After a quick scenery change we see the newlyweds in the bridal bed, happy to be together. Juliette is sympathetic to Roméo’s plight and forgives him for killing her cousin. The couple is obviously heartbroken that this may be the last that they see of each other, but neither wants any other trouble but each find trouble in saying goodbye, which is evident in Roméo’s “Ah! reste! reste encore dans mes bras enlaces” (Ah! rest! Rest once more within mine entwining arms) and the duet, “Il faut partir, hélas” (Now we must part, alas). With a parting kiss Roméo leaves only for Juliette to be greeted by her Father, Gertrude and Frere Laurent. Duke Capulet informs Juliette that Tybalt’s final wish was for her to marry Duke Paris which causes Juliette distress. Duke Capulet and Gertrude excuse themselves to prepare for the wedding, leaving Frere Laurent behind presumably to talk to Juliette of the wedding expectations. Instead, the compassionate Friar offers a potion that will allow her to sleep, but have the illusion of death. In her rest the Friar would send word to Roméo and by his return she would awake to the sight of the Friar and her husband. She takes the vial and after much decision she drinks and collapses on her bed.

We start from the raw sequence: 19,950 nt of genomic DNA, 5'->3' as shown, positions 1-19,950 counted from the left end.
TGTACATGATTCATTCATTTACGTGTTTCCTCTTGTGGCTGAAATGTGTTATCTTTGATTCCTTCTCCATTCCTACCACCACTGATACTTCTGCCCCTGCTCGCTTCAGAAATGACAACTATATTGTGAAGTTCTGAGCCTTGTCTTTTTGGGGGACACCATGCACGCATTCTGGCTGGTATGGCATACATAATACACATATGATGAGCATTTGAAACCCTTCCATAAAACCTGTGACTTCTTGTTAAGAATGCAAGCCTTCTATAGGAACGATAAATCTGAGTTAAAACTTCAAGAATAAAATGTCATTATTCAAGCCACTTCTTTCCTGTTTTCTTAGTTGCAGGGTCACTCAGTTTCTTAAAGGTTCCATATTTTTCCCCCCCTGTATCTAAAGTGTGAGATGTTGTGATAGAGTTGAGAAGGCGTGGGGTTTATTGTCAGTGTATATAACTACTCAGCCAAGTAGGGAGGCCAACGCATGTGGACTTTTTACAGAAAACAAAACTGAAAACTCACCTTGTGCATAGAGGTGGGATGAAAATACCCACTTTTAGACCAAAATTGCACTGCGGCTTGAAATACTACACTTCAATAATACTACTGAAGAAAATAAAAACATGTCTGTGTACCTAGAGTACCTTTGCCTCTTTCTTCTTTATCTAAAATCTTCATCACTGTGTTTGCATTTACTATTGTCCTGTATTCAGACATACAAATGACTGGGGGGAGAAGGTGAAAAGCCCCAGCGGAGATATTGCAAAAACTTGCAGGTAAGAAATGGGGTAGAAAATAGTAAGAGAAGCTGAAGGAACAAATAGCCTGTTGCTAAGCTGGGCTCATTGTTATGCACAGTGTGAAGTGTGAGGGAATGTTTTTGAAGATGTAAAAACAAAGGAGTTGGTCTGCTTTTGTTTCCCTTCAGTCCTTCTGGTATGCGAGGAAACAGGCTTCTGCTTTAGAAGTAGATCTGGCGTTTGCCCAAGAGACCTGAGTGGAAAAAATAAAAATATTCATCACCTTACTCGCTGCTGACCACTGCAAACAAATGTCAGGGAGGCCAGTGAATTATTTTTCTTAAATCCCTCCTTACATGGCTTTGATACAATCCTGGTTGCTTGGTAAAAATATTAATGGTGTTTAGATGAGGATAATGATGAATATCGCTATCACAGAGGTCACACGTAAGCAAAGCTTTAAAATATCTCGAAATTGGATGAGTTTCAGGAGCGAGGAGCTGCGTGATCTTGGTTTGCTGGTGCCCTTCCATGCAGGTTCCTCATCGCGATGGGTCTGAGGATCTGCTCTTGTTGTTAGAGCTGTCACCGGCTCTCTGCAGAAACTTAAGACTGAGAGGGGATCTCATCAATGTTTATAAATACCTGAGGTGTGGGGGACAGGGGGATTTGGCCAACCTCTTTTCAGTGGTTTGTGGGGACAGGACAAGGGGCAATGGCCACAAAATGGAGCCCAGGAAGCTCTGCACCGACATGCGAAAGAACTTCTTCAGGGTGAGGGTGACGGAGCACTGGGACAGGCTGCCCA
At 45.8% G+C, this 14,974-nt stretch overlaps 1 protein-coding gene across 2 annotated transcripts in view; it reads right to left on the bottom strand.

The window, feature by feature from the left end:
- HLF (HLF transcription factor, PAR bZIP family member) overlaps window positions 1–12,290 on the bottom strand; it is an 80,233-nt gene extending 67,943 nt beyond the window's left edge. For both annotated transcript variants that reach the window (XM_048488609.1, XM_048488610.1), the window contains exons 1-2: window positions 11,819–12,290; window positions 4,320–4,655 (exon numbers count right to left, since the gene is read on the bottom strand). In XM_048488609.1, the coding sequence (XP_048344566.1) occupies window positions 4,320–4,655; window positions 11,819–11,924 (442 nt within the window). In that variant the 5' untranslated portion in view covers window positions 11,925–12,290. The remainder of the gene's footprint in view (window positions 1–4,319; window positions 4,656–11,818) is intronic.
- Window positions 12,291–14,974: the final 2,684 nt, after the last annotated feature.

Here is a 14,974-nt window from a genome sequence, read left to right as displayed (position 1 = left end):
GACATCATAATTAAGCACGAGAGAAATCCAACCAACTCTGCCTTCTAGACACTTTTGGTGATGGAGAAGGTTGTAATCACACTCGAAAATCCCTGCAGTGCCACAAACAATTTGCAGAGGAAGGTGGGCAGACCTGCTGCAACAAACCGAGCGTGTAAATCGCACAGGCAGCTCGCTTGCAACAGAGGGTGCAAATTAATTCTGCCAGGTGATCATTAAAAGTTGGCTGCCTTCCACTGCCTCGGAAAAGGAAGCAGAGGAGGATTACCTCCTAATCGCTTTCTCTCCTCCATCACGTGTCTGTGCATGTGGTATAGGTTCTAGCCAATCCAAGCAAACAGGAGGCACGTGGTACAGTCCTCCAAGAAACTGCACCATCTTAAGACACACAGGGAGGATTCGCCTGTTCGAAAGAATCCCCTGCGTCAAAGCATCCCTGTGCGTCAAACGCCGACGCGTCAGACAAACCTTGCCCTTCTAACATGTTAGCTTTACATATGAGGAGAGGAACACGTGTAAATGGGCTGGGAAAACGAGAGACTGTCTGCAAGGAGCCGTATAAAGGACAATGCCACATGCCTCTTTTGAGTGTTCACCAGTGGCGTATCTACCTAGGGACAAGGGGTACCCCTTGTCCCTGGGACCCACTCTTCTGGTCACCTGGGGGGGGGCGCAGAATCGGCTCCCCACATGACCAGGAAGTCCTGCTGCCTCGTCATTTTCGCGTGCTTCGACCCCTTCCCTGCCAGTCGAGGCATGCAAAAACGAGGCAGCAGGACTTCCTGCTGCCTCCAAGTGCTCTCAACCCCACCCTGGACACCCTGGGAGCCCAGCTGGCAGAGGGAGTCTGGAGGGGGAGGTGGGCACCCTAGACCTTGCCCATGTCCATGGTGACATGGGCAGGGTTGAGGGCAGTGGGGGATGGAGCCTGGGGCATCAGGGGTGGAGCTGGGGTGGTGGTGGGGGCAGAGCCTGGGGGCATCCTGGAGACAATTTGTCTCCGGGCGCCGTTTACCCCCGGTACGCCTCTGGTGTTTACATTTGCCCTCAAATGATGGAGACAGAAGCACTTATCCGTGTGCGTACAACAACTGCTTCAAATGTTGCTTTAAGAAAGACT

The curtain rises to a crypt where Juliette is laying on her funeral bed, while her parents pull a gauzy shroud over her. As the Capulets leave the tomb Roméo sneaks in and sees that his beloved wife is dead “O ma femme! ô ma bien aimée” (O wife, dearly beloved) and is overcome by the sight takes a vial of poison from his coat and drinks, collapsing at the foot of the bed. Juliette starts to come to and sees her husband laying there and Roméo forgetting for a little while that he was succumbing to the poison sees her rejuvenation and the two embrace “Viens fuyons au bout du monde” (Come, let us fly to the ends of the earth), only to realize that indeed death is overcoming Roméo. In response to his death Juliette wishes for the poison and learns there is not any left, so therefore grabs her husband’s dagger and fatally stabs herself. They lie on the bed, one on top of the other, together always. Indeed a tale of woe.

From the gorgeous costumes to the rich lighting (especially the balcony scene) this opera is top drawer. With director Danny Pelzig’s background in ballet, I loved the dancing that was elegant and appropriate for all involved and J. Barrett Cooper’s masterful sword fighting techniques always thrill me. All the elements are there for a great night (or afternoon) of Kentucky Opera. Bravo Tutti!
Roméo et Juliette

Friday, February 14, 2014 at 8pm

Sunday, February 16, 2014 at 2pm

Kentucky Opera
W.L. Lyons Brown Theatre
315 West Broadway
Louisville, KY 40202